Hello codeforces

Can you help me solve this problem:

Given an array of size $$$k$$$, the sum of it's elements is equal to $$$n$$$, print a binary string of size $$$n$$$ ('$$$1$$$' if you can create $$$i$$$ by taking a subset from the array, '$$$0$$$' otherwise)

**Example**

**UPD:** Constraints: $$$1 <= n, k <= 10^5$$$

Pretty Standard DP Problem I think Surf SUBSET SUM Problem, N*K dp table can do the trick for you

1 <= n, k <= 1e5

oh cool :P :P

This is very similar to the knapsack problem so I'm afraid there is no polynomial solution. I think you should try non-asymptotic optimizations. Instead of using arrays, use

`bitset`

, this should speed up the code by a factor of 64.(unchecked) implementation:

AC

got it thank you so much

I found this implementation which is a lot faster

Can you explain it ?

This implementation is fast when there are many repetitions in the array. The idea is that you can replace any three-tuple $$$[x, x, x]$$$ with a pair $$$[x, 2x]$$$ and the answer will be the same. Here's an example: if there are 7 fives, i.e. $$$a = [5, 5, 5, 5, 5, 5, 5]$$$, you can replace a with $$$[5, 10, 10, 10]$$$ or $$$[5, 10, 20]$$$ and the answer will be the same.

Ah, you're right

Thanks again :)

This implementation is always fast. After replacing such three-tuples (replacing also any tuples that are created during the process) the sum of elements in the array is still $$$n$$$, but every element appears at most 2 times. This means that the array size is now $$$O(\sqrt{n})$$$, which brings the complexity down to $$$O(k \sqrt{n})$$$.

Damn! took me time to understand why array size becomes O(root n).

Btw final complexity should be O(nrootn) not O(krootn) but it doesn't even matter.

Oh, wow, I forgot about the sum constraint! That's awesome, I've never seen such a trick before.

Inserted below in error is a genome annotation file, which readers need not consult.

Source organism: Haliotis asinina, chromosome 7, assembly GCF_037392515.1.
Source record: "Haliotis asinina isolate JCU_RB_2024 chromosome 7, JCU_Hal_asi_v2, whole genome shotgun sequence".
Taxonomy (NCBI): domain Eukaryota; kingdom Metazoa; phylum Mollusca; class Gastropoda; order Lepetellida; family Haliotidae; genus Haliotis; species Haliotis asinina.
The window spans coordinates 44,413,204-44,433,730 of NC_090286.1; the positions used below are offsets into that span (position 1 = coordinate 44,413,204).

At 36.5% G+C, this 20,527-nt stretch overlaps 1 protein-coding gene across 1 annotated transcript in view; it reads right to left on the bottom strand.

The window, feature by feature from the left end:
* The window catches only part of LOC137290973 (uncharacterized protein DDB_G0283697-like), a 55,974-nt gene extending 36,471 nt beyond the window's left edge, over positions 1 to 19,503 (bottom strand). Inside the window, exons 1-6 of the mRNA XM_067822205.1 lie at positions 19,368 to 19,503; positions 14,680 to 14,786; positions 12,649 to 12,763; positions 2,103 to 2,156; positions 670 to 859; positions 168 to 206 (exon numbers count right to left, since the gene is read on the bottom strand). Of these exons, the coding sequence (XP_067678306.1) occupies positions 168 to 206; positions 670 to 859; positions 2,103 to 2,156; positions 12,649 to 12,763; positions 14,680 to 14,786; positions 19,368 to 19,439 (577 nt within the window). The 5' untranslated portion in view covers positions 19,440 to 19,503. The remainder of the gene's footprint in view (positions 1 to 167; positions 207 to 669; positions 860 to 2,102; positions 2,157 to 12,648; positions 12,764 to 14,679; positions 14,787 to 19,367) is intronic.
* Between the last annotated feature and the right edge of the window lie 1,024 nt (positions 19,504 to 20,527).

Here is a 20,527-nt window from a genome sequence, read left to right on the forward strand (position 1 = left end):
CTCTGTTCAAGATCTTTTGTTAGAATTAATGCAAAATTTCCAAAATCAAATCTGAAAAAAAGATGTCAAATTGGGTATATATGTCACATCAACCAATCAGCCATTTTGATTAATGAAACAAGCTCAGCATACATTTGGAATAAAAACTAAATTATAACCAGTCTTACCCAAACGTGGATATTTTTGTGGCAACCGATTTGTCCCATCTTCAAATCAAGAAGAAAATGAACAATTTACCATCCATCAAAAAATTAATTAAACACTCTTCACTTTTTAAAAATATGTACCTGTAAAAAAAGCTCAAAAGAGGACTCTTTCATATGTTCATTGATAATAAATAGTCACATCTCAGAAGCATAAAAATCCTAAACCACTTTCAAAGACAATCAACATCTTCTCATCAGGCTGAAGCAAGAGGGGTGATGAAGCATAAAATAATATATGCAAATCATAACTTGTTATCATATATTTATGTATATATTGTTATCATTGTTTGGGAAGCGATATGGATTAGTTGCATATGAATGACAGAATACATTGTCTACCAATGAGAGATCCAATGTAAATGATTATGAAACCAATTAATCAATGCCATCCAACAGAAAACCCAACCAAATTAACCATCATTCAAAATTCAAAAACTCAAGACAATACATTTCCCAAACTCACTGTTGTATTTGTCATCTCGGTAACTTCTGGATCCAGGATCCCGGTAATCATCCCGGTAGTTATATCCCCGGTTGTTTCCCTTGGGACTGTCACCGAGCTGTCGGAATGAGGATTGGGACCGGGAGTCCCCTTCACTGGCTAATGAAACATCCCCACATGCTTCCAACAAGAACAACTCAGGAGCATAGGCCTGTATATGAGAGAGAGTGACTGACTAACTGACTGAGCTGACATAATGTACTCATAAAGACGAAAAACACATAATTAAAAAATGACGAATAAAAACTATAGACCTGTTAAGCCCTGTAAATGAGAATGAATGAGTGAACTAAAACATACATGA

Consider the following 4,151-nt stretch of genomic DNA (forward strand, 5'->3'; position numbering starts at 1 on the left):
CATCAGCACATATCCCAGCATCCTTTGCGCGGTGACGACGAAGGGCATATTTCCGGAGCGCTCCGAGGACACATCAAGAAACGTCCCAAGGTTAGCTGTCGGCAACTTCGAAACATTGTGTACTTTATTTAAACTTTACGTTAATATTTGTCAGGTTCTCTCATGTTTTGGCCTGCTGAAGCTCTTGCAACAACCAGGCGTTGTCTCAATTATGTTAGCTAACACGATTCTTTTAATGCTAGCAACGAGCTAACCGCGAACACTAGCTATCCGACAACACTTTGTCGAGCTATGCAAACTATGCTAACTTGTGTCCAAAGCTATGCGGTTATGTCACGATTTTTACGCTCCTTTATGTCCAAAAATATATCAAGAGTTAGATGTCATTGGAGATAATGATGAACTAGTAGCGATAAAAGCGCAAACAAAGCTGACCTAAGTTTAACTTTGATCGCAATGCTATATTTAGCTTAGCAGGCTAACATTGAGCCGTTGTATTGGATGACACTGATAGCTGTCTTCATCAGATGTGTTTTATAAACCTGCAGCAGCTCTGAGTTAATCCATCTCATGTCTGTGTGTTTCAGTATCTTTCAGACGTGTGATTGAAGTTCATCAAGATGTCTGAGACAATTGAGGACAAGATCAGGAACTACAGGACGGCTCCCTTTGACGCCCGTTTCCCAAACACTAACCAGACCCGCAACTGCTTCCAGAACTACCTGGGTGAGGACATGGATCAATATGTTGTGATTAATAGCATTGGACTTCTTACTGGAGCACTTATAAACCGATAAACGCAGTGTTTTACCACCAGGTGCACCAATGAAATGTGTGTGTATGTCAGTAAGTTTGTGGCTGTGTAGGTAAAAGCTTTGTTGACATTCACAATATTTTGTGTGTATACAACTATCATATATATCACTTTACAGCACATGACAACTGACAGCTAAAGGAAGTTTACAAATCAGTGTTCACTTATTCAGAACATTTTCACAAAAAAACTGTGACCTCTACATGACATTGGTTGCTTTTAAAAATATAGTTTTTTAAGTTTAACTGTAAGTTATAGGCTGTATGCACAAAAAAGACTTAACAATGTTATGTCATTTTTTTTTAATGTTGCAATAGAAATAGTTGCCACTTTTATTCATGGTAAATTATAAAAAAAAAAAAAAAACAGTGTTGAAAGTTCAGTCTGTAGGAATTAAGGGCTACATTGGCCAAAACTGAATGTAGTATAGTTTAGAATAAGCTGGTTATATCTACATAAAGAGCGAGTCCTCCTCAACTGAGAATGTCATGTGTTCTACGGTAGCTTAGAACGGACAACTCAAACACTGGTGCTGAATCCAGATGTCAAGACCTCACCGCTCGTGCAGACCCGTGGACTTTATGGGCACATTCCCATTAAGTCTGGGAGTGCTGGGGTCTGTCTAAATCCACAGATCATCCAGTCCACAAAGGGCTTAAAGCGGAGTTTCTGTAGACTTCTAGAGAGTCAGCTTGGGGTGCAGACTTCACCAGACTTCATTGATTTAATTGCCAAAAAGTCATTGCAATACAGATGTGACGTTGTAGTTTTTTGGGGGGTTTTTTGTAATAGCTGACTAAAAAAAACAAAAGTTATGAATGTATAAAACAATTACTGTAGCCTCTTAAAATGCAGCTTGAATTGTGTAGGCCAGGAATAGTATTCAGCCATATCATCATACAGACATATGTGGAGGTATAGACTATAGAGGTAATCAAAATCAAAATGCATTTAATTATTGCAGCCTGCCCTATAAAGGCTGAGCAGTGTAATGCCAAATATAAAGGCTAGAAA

Can you please explain,

`result |= result << a;`

what does this line do?Basically, we want

`result`

to have bit`p`

if you can get`p`

as a subset sum.At iteration

`i`

,`result`

stores the answer if you're allowed to take any numbers from`a[0]`

to`a[i]`

, we extend this range iteratively.At the beginning of iteration

`i`

,`result`

stores the sums if you don't take`a[i]`

. When you do`result << a`

, all bits are shifted by`a`

, so bit`p`

becomes`p+a`

, as if youdotake`a[i]`

. Finally,`result | (result << a)`

merges these two cases (take/don't take).Hey, can you suggest some problems with non-asymptotic optimizations using bitsets or anything else?

I don't have links to any problems at the moment, but I have another topic you could research, that is, SSE and AVX, all the SIMD instructions. In some cases, they can speed up your solution a lot.

There is a polynomial solution that solves an even harder version of this problem. You can get

the number of waysto make $$$i$$$ for each $$$i$$$ in $$$[0, N]$$$ in $$$O(N \lg N)$$$. It is solved by taking $$$\ln$$$ of the generating function $$$\prod (1+x^{a_i})$$$, then expanding the $$$\ln$$$s using its series and collecting coefficients (which gives a nice sieve like sum computable in $$$O(N \lg N)$$$), and then taking $$$\exp$$$.Is there an online judge where we can try this?

Sorry I don't know

I posted this blog to solve this problem , You can try to solve it's not hard